Complete Blood Count (CBC) with Differential and Platelets Blood Test

Original price was: $41.68.Current price is: $20.95.

A Complete Blood Count (CBC) test, also known as a CBC test, is a common laboratory test that provides valuable insights into a patient’s overall health and helps detect potential blood disorders or abnormalities. It examines the three major components of blood: red blood cells (RBCs), white blood cells (WBCs), and platelets. By measuring various parameters related to these blood cells, the CBC test offers essential information for diagnosis, monitoring, and treatment planning.

Collection Method: Blood Draw

Specimen Type: Whole Blood

Test Preparation: No preparation required



When is a Complete Blood Count test ordered?  

A CBC test may be ordered in various situations. These include:

  1. Routine Check-ups: Doctors often include a CBC test as part of routine check-ups to assess overall health and screen for any underlying blood-related conditions.
  2. Evaluation of Symptoms: When a patient presents unexplained symptoms such as fatigue, weakness, frequent infections, bruising, or excessive bleeding, a CBC test can help identify potential causes or abnormalities.
  3. Monitoring Chronic Conditions: Patients with chronic conditions like anemia, infections, autoimmune disorders, or blood-related diseases require regular CBC tests to monitor their condition, track treatment effectiveness, and adjust therapies accordingly.
  4. Pre-Surgical Assessment: Prior to surgery or invasive medical procedures, doctors order CBC tests to evaluate a patient’s blood cell counts and ensure their ability to handle the procedure safely.

What does a Complete Blood Count test check for? 

The complete blood count (CBC) is a blood test that determines the number of cells in circulation. White blood cells (WBCs), red blood cells (RBCs), and platelets (PLTs) are three types of cells suspended in a fluid called plasma. They are largely created and matured in the bone marrow and are released into the bloodstream when needed under normal circumstances.

A CBC is mainly performed with an automated machine that measures a variety of factors, including the number of cells present in a person’s blood sample. The findings of a CBC can reveal not only the quantity of different cell types but also the physical properties of some of the cells.

Significant differences in one or more blood cell populations may suggest the presence of one or more diseases. Other tests are frequently performed to assist in determining the reason for aberrant results. This frequently necessitates visual confirmation via a microscope examination of a blood smear. A skilled laboratory technician can assess the appearance and physical features of blood cells, such as size, shape, and color, and note any anomalies. Any extra information is taken note of and communicated to the healthcare provider. This information provides the health care provider with further information about the cause of abnormal CBC results.

The CBC focuses on three different types of cells:

WBCs (White Blood Cells) 

The body uses five different types of WBCs, also known as leukocytes, to keep itself healthy and battle infections and other types of harm. The five different leukocytes are eosinophiles, lymphocytes, neutrophiles, basophils, and monocytes. They are found in relatively steady numbers in the blood. Depending on what is going on in the body, these values may momentarily rise or fall. An infection, for example, can cause the body to manufacture more neutrophils in order to combat bacterial infection. The amount of eosinophils in the body may increase as a result of allergies. A viral infection may cause an increase in lymphocyte production. Abnormal (immature or mature) white cells multiply fast in certain illness situations, such as leukemia, raising the WBC count.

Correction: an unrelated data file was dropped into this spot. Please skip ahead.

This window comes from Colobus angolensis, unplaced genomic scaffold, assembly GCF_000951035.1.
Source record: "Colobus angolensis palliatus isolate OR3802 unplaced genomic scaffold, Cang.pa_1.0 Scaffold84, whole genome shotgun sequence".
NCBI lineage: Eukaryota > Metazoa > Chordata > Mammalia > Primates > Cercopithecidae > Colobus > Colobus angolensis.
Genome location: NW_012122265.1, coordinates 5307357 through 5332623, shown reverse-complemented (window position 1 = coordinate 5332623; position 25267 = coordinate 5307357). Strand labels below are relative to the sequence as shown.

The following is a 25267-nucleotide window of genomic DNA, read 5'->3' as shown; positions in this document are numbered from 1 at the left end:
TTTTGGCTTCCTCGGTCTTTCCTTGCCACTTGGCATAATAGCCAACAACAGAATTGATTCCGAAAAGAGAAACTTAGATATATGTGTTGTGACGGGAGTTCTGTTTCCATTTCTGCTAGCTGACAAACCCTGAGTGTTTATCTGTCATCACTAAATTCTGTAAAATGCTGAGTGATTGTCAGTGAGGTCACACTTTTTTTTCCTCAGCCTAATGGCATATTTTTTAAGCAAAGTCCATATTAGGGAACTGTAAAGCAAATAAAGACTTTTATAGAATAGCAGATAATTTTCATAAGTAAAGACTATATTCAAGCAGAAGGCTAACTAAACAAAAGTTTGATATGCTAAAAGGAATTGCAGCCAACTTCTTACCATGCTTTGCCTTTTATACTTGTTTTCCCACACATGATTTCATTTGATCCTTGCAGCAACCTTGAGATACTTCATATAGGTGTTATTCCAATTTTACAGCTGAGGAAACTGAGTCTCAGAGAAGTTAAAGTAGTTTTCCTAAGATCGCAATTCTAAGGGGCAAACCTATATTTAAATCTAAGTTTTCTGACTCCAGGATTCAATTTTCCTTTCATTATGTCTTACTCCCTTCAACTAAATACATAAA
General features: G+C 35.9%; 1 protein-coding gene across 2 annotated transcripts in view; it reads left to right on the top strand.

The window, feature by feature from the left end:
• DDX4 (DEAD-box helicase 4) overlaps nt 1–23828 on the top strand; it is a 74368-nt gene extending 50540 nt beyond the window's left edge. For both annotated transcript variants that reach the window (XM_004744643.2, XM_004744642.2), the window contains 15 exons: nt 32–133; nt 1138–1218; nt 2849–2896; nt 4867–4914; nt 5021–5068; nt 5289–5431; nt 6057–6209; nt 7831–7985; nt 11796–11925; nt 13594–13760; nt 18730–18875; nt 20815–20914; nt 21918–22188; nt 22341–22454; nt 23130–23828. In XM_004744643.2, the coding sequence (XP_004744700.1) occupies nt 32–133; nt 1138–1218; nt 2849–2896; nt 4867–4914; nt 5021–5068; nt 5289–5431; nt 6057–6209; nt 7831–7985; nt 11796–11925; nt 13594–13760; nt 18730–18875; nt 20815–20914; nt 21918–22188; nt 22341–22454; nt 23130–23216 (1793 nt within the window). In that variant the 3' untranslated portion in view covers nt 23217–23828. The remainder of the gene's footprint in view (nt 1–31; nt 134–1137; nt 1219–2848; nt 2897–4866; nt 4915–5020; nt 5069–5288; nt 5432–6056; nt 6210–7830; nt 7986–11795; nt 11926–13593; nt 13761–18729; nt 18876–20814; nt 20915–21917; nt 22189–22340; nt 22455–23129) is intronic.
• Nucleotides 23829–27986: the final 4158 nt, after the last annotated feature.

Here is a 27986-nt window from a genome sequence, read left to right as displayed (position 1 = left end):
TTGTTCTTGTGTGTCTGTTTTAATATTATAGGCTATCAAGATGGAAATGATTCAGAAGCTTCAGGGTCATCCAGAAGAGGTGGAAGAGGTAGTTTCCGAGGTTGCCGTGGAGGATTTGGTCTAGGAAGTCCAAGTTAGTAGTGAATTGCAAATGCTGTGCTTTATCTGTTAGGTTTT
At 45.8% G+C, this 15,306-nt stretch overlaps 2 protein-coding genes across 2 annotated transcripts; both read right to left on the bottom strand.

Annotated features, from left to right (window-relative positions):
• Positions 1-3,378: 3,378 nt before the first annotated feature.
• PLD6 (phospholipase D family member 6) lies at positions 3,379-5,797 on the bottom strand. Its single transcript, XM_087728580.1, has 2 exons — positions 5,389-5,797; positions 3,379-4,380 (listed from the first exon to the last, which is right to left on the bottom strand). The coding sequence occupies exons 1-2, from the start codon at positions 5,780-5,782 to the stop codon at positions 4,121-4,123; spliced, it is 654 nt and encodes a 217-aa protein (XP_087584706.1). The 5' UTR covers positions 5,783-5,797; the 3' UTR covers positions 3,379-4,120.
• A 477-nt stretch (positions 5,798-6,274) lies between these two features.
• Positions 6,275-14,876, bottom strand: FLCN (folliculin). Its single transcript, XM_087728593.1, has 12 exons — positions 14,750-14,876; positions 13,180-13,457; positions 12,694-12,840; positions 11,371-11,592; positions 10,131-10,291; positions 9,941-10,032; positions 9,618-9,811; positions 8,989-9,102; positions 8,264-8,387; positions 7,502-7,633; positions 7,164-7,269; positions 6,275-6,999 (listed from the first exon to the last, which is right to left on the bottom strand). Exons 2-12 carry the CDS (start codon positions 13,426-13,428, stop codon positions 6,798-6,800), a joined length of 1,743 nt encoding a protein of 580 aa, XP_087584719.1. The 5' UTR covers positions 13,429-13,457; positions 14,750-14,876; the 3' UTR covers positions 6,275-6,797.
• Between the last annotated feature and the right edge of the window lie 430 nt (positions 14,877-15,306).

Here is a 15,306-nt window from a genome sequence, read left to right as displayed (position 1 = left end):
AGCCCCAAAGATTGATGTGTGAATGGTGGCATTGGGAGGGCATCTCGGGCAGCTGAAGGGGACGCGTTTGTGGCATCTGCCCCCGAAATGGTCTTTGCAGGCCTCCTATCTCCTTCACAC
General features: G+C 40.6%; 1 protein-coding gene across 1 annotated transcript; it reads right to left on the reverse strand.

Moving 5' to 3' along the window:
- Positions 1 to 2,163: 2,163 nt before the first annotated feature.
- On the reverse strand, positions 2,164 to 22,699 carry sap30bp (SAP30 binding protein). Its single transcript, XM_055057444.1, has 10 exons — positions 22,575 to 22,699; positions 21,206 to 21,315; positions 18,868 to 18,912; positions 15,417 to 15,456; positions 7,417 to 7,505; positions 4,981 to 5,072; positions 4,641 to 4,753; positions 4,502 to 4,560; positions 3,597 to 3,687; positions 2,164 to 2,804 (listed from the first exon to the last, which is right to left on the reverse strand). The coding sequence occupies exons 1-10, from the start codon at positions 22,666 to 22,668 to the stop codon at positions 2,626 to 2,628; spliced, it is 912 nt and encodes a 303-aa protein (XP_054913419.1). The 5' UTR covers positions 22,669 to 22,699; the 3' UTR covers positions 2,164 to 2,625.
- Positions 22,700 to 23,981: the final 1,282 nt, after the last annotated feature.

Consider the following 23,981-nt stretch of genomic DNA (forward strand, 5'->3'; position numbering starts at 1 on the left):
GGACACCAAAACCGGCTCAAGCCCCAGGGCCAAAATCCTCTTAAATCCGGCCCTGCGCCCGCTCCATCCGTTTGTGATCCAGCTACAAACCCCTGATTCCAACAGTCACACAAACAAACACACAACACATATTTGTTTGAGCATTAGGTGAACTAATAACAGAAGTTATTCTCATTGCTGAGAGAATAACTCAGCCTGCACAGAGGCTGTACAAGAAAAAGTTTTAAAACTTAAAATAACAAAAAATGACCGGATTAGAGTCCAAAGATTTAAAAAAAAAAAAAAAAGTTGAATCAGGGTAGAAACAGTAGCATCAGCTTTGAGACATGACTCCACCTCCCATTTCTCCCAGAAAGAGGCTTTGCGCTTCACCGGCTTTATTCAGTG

RBCs (Red Blood Cells) 

The bone marrow produces red blood cells, also known as erythrocytes, which are transferred into the bloodstream after maturing. Hemoglobin, a protein that distributes oxygen throughout the body, is found in these cells. Because RBCs have a 120-day lifespan, the bone marrow must constantly manufacture new RBCs to replace those that have aged and disintegrated or have been lost due to hemorrhage. A variety of diseases, including those that cause severe bleeding, can alter the creation of new RBCs and their longevity.

The CBC measures the number of RBCs and hemoglobin in the blood, as well as the proportion of RBCs in the blood (hematocrit), and if the RBC population appears to be normal. RBCs are generally homogeneous in size and shape, with only minor differences; however, considerable variances can arise in illnesses including vitamin B12 and folate inadequacy, iron deficiency, and a range of other ailments. Anemia occurs when the concentration of red blood cells and/or the amount of hemoglobin in the blood falls below normal, resulting in symptoms such as weariness and weakness. In a far smaller percentage of cases, there may be an excess of RBCs in the blood (erythrocytosis or polycythemia). This might obstruct the flow of blood through the tiny veins and arteries in extreme circumstances.


Platelets, also known as thrombocytes, are small cell fragments that aid in the regular clotting of blood. A person with insufficient platelets is more likely to experience excessive bleeding and bruises. Excess platelets can induce excessive clotting or excessive bleeding if the platelets are not operating properly. The platelet count and size are determined by the CBC.

Lab tests often ordered with a Complete Blood Count test: 

  1. Basic Metabolic Panel (BMP) or Comprehensive Metabolic Panel (CMP):
    • Purpose: These panels measure glucose, calcium, and electrolytes (sodium, potassium, carbon dioxide, chloride), and kidney function (blood urea nitrogen (BUN) and creatinine). The CMP includes additional tests for liver function (ALP, ALT, AST, bilirubin).
    • Why is it ordered with a CBC: These panels provide a general overview of a person’s metabolism and organ function and can help determine the cause of symptoms like fatigue or weakness that might be related to abnormalities found on a CBC.
  2. Erythrocyte Sedimentation Rate (ESR) and C-Reactive Protein (CRP):
    • Purpose: These are markers of inflammation in the body. They are not specific but can indicate the presence of an inflammatory process.
    • Why is it ordered with a CBC: If a CBC shows abnormalities such as an elevated white blood cell count, these tests can help determine if inflammation or infection is present.
  3. Coagulation tests (Prothrombin Time (PT), International Normalized Ratio (INR), Activated Partial Thromboplastin Time (aPTT)):
    • Purpose: These tests assess blood clotting function and are important if the platelet count or function is abnormal, or if there is a concern about bleeding or clotting disorders.
    • Why is it ordered with a CBC: Abnormal platelet counts from a CBC could signal a bleeding or clotting disorder that would warrant these tests.
  4. Iron studies (Serum ironFerritinTransferrinTotal Iron-Binding Capacity (TIBC)):
    • Purpose: These tests measure different aspects of the body’s iron storage and transport and can help diagnose iron-deficiency anemia or hemochromatosis (iron overload).